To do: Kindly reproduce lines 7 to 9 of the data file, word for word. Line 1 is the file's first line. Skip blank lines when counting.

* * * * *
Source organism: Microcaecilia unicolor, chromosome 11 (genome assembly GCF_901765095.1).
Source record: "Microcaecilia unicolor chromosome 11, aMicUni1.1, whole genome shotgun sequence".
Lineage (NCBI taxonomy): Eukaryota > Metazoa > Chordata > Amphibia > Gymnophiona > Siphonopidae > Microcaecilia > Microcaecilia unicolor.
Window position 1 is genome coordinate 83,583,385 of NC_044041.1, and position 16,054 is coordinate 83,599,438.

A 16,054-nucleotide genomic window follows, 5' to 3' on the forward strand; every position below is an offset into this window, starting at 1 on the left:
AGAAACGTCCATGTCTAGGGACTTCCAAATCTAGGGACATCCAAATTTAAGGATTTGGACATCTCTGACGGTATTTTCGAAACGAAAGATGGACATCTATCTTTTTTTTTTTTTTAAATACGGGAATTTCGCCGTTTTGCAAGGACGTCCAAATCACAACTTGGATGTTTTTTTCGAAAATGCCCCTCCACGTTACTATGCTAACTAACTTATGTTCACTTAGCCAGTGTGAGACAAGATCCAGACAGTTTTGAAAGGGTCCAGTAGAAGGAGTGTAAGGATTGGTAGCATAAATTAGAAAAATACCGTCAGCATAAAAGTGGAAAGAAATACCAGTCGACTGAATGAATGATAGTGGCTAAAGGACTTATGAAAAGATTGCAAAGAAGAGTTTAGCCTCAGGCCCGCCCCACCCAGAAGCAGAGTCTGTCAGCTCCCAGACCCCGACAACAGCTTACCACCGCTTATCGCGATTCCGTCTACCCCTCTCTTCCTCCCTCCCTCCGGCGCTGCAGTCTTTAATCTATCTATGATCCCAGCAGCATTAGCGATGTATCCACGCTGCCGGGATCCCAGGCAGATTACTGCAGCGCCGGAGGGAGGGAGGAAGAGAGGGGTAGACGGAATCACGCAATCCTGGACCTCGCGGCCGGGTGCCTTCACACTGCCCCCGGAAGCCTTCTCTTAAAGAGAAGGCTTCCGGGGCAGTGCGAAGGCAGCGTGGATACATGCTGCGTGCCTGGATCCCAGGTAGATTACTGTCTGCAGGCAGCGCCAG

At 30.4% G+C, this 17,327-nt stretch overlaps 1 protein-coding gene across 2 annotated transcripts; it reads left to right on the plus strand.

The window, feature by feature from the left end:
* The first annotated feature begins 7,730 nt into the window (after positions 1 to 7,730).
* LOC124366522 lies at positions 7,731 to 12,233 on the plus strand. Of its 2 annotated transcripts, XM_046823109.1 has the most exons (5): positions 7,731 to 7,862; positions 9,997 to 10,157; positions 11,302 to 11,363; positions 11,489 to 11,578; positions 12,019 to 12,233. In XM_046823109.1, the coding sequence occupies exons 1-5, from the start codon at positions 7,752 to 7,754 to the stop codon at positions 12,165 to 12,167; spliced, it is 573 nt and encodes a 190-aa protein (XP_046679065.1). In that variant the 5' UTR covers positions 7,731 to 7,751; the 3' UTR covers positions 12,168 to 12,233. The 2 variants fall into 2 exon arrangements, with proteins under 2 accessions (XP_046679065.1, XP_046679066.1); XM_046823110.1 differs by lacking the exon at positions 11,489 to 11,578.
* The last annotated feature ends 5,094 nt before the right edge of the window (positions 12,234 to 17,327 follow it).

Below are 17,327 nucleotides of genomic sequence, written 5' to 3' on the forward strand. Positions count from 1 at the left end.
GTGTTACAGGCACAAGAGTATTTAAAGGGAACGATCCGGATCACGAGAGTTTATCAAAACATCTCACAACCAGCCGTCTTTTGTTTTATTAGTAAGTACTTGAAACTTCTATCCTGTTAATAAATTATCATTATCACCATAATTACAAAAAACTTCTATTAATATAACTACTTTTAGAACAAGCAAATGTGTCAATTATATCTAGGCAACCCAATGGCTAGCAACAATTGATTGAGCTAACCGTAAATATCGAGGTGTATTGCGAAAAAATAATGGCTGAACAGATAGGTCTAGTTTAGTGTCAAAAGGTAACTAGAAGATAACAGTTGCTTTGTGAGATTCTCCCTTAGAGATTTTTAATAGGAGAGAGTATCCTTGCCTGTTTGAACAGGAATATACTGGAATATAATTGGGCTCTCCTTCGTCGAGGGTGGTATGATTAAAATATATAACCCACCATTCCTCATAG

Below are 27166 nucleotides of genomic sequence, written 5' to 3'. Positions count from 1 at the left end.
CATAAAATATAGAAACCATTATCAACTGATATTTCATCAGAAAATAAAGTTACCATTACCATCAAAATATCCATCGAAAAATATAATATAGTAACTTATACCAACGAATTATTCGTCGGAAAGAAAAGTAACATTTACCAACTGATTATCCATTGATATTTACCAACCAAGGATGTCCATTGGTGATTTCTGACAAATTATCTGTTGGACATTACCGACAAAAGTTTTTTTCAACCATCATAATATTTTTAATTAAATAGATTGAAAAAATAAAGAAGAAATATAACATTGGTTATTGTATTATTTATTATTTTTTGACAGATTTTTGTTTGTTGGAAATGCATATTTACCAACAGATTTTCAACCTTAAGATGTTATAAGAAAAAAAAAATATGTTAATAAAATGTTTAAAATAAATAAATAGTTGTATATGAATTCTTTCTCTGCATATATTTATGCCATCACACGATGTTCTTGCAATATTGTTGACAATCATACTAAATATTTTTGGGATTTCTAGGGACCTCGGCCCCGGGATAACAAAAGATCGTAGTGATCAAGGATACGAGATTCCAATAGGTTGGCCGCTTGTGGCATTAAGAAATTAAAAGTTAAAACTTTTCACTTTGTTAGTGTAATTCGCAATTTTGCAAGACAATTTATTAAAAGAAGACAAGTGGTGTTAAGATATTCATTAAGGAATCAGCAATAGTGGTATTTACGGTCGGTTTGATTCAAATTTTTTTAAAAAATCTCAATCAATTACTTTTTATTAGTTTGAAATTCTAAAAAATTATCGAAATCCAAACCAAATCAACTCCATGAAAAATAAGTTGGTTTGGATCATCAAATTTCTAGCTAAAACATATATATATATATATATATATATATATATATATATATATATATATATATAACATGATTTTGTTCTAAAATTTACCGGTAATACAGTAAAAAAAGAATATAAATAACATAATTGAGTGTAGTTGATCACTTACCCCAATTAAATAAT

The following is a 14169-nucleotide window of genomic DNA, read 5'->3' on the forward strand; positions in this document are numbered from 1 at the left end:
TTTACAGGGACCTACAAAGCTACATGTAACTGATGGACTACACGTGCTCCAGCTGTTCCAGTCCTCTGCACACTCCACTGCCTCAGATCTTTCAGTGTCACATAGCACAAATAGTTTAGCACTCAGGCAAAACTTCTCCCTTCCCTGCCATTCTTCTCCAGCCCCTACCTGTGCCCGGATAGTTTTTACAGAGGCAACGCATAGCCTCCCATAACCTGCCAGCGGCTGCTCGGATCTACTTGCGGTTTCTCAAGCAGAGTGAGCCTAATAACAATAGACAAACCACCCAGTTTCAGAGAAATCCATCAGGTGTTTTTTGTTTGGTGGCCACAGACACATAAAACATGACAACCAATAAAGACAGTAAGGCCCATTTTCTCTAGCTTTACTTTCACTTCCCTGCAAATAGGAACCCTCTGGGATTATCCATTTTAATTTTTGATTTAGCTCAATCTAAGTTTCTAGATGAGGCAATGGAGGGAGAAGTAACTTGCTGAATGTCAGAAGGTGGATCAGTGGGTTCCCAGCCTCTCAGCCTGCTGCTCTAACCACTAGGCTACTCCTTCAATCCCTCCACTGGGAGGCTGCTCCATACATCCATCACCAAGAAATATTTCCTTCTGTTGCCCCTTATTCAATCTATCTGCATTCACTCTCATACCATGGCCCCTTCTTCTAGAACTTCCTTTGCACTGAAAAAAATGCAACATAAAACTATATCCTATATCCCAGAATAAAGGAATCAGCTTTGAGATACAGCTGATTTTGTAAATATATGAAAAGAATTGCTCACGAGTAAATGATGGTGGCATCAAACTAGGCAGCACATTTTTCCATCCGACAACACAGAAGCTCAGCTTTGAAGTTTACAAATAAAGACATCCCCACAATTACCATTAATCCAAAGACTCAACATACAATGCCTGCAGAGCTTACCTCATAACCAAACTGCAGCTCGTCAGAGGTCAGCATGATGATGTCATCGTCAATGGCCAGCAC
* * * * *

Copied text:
At 30.4% G+C, this 17,327-nt stretch overlaps 1 protein-coding gene across 2 annotated transcripts; it reads left to right on the plus strand.

The window, feature by feature from the left end:
* The first annotated feature begins 7,730 nt into the window (after positions 1 to 7,730).